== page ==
This explanation is particularly important for TPTs. The PCA has made it clear that what is deemed reasonable for one pub, may not be reasonable for another. There is no standard “one fits all” MRO tenancy that the POB can claim is reasonable in all circumstances.

It is particularly interesting that in one of the published arbitration awards, the PCA criticised the POB in question for failing to provide evidence of the matters it had taken into consideration when deciding whether or not the terms of the MRO tenancy were reasonable or compliant.

Those that have been involved in the MRO process will be aware that POBs have relied on providing template leases as evidence of the reasonableness of proposed MRO terms. However, the PCA has determined that these template leases do not demonstrate that the terms are common or reasonable. The PCA is now required to show evidence of how prevalent the terms are in the free of tie market as a whole, and for how long they have been used. The POB will also need to provide fair reasons for proposing the MRO terms.

The PCA has stressed that the impact of the MRO terms on both the TPT and the POB will need to be considered. Both parties will need to focus on achieving a balanced outcome. The MRO terms, and choice of vehicle, will need to be fair from both parties’ perspectives.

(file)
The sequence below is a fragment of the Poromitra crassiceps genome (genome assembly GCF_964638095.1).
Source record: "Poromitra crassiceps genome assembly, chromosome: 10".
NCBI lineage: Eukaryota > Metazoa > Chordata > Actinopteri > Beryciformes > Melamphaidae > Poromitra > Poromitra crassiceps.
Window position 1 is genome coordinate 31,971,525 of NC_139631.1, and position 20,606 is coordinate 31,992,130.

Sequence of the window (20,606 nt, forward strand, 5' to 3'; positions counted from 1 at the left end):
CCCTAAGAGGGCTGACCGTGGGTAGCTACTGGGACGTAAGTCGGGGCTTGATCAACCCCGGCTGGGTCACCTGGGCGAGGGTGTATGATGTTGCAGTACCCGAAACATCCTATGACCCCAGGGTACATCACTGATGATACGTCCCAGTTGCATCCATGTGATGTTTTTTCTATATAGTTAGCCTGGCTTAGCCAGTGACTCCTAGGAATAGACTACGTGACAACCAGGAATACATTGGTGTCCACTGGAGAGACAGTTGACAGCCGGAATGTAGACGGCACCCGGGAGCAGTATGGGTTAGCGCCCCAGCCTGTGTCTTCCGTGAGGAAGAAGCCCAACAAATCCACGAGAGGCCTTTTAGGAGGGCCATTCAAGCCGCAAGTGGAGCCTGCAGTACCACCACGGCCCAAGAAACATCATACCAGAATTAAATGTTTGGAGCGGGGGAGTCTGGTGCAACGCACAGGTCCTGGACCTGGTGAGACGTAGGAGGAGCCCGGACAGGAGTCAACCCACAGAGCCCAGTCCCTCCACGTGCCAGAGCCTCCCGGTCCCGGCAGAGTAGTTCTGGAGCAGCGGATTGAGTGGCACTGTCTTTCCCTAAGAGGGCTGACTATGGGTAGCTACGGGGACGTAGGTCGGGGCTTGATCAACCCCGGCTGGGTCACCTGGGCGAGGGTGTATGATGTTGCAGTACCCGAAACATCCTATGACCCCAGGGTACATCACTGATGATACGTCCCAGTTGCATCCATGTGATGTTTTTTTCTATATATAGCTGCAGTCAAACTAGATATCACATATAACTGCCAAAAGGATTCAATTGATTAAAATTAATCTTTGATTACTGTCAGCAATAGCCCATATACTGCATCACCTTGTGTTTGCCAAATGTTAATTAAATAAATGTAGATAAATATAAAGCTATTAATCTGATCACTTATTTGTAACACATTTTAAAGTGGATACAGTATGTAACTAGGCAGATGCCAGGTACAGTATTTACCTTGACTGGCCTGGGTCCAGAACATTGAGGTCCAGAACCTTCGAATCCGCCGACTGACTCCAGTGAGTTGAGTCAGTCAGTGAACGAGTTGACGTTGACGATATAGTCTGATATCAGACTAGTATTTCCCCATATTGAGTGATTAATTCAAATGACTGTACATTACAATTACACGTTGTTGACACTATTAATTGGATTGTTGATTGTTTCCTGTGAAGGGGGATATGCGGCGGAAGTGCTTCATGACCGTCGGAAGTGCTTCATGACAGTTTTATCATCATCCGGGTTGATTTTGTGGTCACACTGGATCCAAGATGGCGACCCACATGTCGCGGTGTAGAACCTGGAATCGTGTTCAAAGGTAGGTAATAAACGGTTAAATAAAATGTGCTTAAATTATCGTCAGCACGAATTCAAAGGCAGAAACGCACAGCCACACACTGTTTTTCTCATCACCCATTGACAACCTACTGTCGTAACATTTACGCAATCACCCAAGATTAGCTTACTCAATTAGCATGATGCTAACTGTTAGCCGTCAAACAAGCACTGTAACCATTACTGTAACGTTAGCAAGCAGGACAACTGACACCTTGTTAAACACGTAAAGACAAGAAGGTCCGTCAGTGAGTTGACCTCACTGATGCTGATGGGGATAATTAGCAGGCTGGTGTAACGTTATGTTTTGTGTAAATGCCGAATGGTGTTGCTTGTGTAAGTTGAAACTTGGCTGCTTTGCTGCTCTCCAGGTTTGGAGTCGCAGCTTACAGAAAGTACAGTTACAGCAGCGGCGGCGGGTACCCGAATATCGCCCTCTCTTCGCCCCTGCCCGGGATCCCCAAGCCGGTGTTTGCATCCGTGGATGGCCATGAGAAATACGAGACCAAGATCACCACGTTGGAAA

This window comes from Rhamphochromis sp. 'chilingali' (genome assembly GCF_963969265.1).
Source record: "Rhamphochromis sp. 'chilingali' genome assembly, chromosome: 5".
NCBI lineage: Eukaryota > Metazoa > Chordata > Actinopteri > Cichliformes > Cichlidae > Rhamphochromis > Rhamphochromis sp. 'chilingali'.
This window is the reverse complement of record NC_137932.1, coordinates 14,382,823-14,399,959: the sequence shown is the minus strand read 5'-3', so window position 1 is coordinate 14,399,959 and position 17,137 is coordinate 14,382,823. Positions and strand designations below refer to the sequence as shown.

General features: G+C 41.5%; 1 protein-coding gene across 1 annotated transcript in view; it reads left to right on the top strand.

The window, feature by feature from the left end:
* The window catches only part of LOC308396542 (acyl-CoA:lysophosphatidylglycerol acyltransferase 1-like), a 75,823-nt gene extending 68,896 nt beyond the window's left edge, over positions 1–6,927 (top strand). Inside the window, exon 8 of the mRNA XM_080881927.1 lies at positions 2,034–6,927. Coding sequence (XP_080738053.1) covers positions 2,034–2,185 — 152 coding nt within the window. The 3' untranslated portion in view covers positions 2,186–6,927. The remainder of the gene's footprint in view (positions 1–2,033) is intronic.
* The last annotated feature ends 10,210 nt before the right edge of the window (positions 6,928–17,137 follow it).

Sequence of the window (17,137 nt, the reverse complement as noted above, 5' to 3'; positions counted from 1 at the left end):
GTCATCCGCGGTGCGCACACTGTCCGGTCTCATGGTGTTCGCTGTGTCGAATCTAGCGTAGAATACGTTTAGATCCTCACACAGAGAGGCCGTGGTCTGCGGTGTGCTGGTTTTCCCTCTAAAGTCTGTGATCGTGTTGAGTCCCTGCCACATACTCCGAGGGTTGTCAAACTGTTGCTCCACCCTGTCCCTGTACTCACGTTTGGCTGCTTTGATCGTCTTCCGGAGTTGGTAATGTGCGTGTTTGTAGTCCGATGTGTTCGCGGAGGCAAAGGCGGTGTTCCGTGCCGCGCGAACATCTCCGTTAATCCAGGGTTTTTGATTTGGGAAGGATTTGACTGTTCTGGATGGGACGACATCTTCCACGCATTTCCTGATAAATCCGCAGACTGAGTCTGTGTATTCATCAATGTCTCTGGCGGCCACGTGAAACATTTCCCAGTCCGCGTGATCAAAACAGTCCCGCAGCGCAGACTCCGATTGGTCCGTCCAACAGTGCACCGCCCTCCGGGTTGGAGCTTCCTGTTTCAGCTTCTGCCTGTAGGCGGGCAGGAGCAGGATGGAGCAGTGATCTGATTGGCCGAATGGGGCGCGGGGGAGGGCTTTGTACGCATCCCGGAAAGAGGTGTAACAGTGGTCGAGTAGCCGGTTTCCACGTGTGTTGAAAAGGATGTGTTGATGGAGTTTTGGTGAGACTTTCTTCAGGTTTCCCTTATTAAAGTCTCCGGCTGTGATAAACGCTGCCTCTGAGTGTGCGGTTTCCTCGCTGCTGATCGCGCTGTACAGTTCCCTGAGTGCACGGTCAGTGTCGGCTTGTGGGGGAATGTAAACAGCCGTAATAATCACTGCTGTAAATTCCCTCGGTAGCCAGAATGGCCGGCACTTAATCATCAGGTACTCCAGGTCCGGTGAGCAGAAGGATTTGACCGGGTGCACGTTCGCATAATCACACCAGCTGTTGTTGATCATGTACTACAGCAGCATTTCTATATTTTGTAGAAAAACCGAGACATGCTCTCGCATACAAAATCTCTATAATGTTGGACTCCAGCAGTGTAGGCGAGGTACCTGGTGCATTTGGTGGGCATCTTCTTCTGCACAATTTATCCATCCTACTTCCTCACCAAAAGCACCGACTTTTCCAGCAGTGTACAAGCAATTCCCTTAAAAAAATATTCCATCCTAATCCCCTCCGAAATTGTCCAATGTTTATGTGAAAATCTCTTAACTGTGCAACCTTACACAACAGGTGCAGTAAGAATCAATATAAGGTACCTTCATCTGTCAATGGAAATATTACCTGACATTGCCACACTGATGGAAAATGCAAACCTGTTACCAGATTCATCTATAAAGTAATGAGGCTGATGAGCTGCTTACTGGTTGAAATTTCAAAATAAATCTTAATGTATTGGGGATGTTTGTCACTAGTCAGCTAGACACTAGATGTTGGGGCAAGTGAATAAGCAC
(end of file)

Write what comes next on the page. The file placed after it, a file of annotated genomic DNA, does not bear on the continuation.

The arbitration awards have confirmed that the MRO procedure is not comparable to open market negotiations. One of the key principles that the PCA has put forward is that the POB should not take advantage of a TPT who has limited negotiating power.

The Pubs Code was introduced to provide TPTs with a viable option for achieving a free of tie tenancy, and the POB must not act in any way that would frustrate parliament’s intention. The MRO procedure must be seen as an accessible and achievable choice for the TPT.

The PCA has criticised POBs for failing to comply with this requirement. For example, the PCA has faulted a POB for providing the TPT with a leaflet entitled “MRO Cost Comparison” which provided a subjective and misleading assessment of the free of tie procedure. Furthermore, a POB who confirmed that a terminal schedule of dilapidations would be issued on grant of a new MRO tenancy was heavily criticised for its inflexibility and accused of using this tactic as an “adversarial weapon.”

It therefore appears that the PCA will be strict in ensuring that a POB does not take unfair advantage of any perceived imbalance between the TPT and POB.

There can be no doubt that it has taken the PCA far too long to release these first published awards and that the awards are long, legalistic and difficult to understand. However, as we have identified above, Pubhelp.org have considered the published awards and understand how to use the principles established to interpret them to a pub tenant’s individual circumstances.

If you need further advice on any of the issues raised, please do not hesitate to contact PubHelp via email on enquiries@pubhelp.org or Rob Cooke from Lupton Fawcett on 0114 228 3261

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mjdhughes